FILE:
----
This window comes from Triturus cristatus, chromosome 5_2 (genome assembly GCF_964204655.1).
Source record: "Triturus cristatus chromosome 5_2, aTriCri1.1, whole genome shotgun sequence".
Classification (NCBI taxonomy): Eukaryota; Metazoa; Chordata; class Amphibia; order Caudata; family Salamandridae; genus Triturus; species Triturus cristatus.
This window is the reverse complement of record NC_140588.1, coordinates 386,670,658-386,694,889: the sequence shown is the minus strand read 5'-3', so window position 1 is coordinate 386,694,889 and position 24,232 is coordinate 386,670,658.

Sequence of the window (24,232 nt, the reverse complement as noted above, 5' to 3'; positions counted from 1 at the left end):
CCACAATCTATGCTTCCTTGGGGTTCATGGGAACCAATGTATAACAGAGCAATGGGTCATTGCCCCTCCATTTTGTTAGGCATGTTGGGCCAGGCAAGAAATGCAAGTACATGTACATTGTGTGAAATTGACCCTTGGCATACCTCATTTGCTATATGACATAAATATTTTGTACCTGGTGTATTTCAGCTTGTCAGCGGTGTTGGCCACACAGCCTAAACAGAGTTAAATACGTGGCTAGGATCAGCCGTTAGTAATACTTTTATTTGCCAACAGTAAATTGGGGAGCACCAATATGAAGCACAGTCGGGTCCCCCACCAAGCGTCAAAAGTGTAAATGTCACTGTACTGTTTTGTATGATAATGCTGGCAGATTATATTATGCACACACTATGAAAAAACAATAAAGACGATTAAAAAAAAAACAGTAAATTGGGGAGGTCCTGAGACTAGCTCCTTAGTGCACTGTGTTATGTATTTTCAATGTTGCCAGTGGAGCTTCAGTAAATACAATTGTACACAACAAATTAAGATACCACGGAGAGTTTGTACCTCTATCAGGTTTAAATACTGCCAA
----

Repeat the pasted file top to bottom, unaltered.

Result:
This window comes from Triturus cristatus, chromosome 5_2 (genome assembly GCF_964204655.1).
Source record: "Triturus cristatus chromosome 5_2, aTriCri1.1, whole genome shotgun sequence".
Classification (NCBI taxonomy): Eukaryota; Metazoa; Chordata; class Amphibia; order Caudata; family Salamandridae; genus Triturus; species Triturus cristatus.
This window is the reverse complement of record NC_140588.1, coordinates 386,670,658-386,694,889: the sequence shown is the minus strand read 5'-3', so window position 1 is coordinate 386,694,889 and position 24,232 is coordinate 386,670,658.

Sequence of the window (24,232 nt, the reverse complement as noted above, 5' to 3'; positions counted from 1 at the left end):
CCACAATCTATGCTTCCTTGGGGTTCATGGGAACCAATGTATAACAGAGCAATGGGTCATTGCCCCTCCATTTTGTTAGGCATGTTGGGCCAGGCAAGAAATGCAAGTACATGTACATTGTGTGAAATTGACCCTTGGCATACCTCATTTGCTATATGACATAAATATTTTGTACCTGGTGTATTTCAGCTTGTCAGCGGTGTTGGCCACACAGCCTAAACAGAGTTAAATACGTGGCTAGGATCAGCCGTTAGTAATACTTTTATTTGCCAACAGTAAATTGGGGAGCACCAATATGAAGCACAGTCGGGTCCCCCACCAAGCGTCAAAAGTGTAAATGTCACTGTACTGTTTTGTATGATAATGCTGGCAGATTATATTATGCACACACTATGAAAAAACAATAAAGACGATTAAAAAAAAAACAGTAAATTGGGGAGGTCCTGAGACTAGCTCCTTAGTGCACTGTGTTATGTATTTTCAATGTTGCCAGTGGAGCTTCAGTAAATACAATTGTACACAACAAATTAAGATACCACGGAGAGTTTGTACCTCTATCAGGTTTAAATACTGCCAA